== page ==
Tuesday, March 20, 2012

Gullible Dolts?

The ideal citizen of a politically corrupt state, such as the one we now have, is a gullible dolt unable to tell truth from bullshit, writes Charles Simic in "Age of Ignorance."

But I wonder about how his discourse comes across to those who hold the beliefs he condemns as examples of ignorance (see the list at the end of the article, including "Global warming is a hoax"). They will most likely see him as yet another liberal elitist (like me, presumably) who is talking down to them and not treating them with respect.

As an American living abroad who has little contact with the kinds of people who hold such opinions, I wonder about how I would talk to them if I did have contact with them. Simic tries so hard to say "we" throughout the essay when he talks about who is being "ignorant." But at the end of the essay, even that approach breaks down: "Despite their bravado, these fools can always be counted on to vote against their self-interest." I know for myself that I react very negatively when people suggest that I am being duped in some way (say, by acting like I am a fool for not agreeing with them that vaccination is a bad thing); I can imagine that such a remark will simply end any chance of conversation.

Still, Simic is right: the ideal citizen of a politically corrupt state is a gullible dolt. But the real problem here is not the production of gullible dolts; it is the cycle of political corruption.


Thomas said...

I think there's a subtlety here that is lost on both sides of issues like these. It may be true that most people who believe that global warming is a hoax have been "duped", i.e., are gullible, even dolts. But it is no less true that most of the people who believe in global warming (and hold the orthodox view on its causes) have been "gulled" into it. That is, they've simply believed what they've been told. They haven't looked at the evidence; they haven't formed their opinion rationally. The same goes for creationism and evolution: most of the people who believe in either do so on little or no evidence. They just trust whoever told them about it. And that's really what a corrupt state needs, not for people to believe in falsehoods, but for them to believe what they are told.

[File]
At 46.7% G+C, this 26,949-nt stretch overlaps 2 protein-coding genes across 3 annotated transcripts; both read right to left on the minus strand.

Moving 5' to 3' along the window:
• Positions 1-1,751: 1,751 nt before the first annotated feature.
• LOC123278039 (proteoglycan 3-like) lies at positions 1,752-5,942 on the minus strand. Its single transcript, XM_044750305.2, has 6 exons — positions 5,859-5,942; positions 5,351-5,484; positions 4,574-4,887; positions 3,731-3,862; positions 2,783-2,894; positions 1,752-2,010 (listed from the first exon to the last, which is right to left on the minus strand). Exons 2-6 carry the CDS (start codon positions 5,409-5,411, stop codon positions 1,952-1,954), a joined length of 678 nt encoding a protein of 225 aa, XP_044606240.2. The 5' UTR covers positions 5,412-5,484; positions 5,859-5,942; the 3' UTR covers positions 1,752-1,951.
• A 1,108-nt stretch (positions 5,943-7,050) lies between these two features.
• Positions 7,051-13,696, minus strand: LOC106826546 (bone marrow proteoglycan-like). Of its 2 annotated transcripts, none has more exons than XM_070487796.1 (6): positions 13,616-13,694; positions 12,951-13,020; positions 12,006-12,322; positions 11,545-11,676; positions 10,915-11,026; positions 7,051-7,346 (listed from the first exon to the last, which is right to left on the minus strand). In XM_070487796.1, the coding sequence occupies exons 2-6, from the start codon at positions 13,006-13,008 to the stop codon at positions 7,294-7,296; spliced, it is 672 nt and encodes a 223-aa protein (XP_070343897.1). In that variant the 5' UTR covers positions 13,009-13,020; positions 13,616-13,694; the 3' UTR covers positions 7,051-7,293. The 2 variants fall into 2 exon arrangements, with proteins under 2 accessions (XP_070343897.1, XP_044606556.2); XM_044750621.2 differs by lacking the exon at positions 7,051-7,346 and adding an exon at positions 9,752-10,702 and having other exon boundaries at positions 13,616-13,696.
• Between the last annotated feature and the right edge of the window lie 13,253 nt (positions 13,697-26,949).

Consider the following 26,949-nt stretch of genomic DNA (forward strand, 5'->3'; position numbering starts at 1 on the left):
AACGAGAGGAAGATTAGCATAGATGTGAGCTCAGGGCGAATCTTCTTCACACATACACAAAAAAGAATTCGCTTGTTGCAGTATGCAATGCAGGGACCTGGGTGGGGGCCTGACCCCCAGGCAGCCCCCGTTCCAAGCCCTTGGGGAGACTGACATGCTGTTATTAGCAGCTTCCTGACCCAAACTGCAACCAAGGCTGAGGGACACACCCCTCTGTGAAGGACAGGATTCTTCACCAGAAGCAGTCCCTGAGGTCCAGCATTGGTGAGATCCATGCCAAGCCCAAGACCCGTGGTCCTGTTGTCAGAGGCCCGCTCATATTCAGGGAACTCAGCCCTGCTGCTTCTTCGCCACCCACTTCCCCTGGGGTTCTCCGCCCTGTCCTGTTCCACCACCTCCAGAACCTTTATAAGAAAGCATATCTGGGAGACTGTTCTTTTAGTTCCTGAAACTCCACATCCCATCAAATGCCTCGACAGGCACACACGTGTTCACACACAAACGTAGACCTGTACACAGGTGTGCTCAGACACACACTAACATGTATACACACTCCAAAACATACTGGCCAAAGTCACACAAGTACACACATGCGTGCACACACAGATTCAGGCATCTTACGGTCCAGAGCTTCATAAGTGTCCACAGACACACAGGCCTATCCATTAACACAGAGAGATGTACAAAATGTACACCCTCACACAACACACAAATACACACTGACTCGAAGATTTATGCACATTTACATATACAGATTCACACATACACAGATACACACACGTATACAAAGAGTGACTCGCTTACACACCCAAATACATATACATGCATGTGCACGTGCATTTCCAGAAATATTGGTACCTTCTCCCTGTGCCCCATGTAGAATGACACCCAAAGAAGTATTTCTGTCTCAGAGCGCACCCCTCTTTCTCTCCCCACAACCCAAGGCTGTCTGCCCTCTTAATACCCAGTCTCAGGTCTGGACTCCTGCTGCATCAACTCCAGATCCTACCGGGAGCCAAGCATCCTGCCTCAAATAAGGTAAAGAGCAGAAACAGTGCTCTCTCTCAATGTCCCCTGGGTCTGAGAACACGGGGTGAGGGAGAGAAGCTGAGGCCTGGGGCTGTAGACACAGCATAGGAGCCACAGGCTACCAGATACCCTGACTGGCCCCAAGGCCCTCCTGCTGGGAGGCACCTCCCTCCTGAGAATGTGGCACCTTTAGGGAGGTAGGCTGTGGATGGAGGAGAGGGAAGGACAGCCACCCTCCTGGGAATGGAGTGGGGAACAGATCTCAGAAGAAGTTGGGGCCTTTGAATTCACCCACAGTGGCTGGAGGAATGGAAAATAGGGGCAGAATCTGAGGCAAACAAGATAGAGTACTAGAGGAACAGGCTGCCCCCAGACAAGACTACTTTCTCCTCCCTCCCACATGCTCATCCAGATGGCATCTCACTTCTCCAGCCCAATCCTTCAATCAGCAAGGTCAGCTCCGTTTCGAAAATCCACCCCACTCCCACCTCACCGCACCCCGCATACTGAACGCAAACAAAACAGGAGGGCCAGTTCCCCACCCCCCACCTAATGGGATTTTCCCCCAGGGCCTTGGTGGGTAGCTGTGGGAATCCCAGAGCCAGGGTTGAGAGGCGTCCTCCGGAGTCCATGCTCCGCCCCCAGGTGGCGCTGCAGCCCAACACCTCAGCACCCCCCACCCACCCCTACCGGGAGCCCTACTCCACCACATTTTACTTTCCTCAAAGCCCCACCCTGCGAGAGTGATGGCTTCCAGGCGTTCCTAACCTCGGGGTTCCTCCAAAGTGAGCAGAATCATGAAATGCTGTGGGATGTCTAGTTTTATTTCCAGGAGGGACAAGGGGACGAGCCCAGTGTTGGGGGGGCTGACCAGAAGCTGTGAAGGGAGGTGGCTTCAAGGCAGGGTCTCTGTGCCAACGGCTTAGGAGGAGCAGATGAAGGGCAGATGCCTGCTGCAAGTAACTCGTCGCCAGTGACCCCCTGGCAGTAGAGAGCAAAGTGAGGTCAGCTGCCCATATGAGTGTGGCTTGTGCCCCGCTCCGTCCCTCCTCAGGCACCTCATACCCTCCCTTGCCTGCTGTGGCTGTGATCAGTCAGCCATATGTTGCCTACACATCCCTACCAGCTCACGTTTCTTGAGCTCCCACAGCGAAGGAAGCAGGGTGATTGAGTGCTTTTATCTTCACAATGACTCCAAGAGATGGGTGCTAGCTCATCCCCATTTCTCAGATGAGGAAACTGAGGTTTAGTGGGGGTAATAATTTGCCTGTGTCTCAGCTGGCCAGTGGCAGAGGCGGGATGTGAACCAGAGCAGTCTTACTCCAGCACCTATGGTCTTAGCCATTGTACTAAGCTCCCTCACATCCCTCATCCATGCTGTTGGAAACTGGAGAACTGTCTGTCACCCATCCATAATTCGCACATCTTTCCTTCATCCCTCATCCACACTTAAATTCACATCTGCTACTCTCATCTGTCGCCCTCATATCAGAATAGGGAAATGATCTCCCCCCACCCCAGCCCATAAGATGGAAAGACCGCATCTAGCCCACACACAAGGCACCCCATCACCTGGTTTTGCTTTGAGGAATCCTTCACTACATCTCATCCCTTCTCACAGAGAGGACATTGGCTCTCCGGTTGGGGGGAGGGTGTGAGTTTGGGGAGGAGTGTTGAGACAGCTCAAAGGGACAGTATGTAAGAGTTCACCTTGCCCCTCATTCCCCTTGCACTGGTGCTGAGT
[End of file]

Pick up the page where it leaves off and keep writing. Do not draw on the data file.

Andrew Shields said...

When does my understanding of global warming cease to be a matter of being gulled into it?

The specific question is more interesting to me (though we could replace "global warming" with "evolution"), but the more general question is also worth considering: at what point does the knowledge one has cease to be a matter of being gulled? Is it only in my areas of real expertise that I am not being gulled? Am I even avoiding gulling there?

Thomas said...

I just read the interview with Noam Chomsky in Slate, which reminded me of this post.

"The Republican party now has its catechism of things you have to repeat in lockstep," he says, "kind of like the old Communist party. One of them is denying climate change."

Like I say, there is an equal and opposite catechism on the left: asserting climate change. One is true and the other is false. Both, however, are repeated in lockstep.

Now, Chomsky says climate change denial serves business: "the major business lobbies, the energy associations, and so on. It's no secret, they're trying to convince people that the science is unreliable, that it's a liberal hoax."

On the left, meanwhile, science is presented as something we should believe in, trust. The problem lies in these generalizations about science as something generally good or bad, credible or not. Science, as traditionally understood is the opposite of either: it's neither good nor bad (because it's objective) and it's not there to be believed (because it is critical, testable, etc.) Science is set up to be questioned. That's why it's called inquiry. The moment you trust a scientist, you betray science.

Later in the interview, Chomsky notes Bruce Albert's (editor-in-chief of Science) concerns about science education: "people are being taught factoids; they are taught the periodic table to memorize when they do not understand what it is about. Alberts says this totally misleads people about the nature of science and that it is driving kids away from science. If what he is describing does overwhelm the education system it will presumably lead to a decline in scientific competence and capacity as well."

It's not that they're not true, it's just that they're presented as factoids (that can then presumably easily be tested).

My (perfectly serious) solution to this problem is always to "teach the controversy". Don't refuse to talk to climate deniers, conspiracy theorists, creationists, etc. And don't expect to win the argument at any particular moment. Just have the conversation. Then you're neither gulled nor gulling, neither duped nor duping.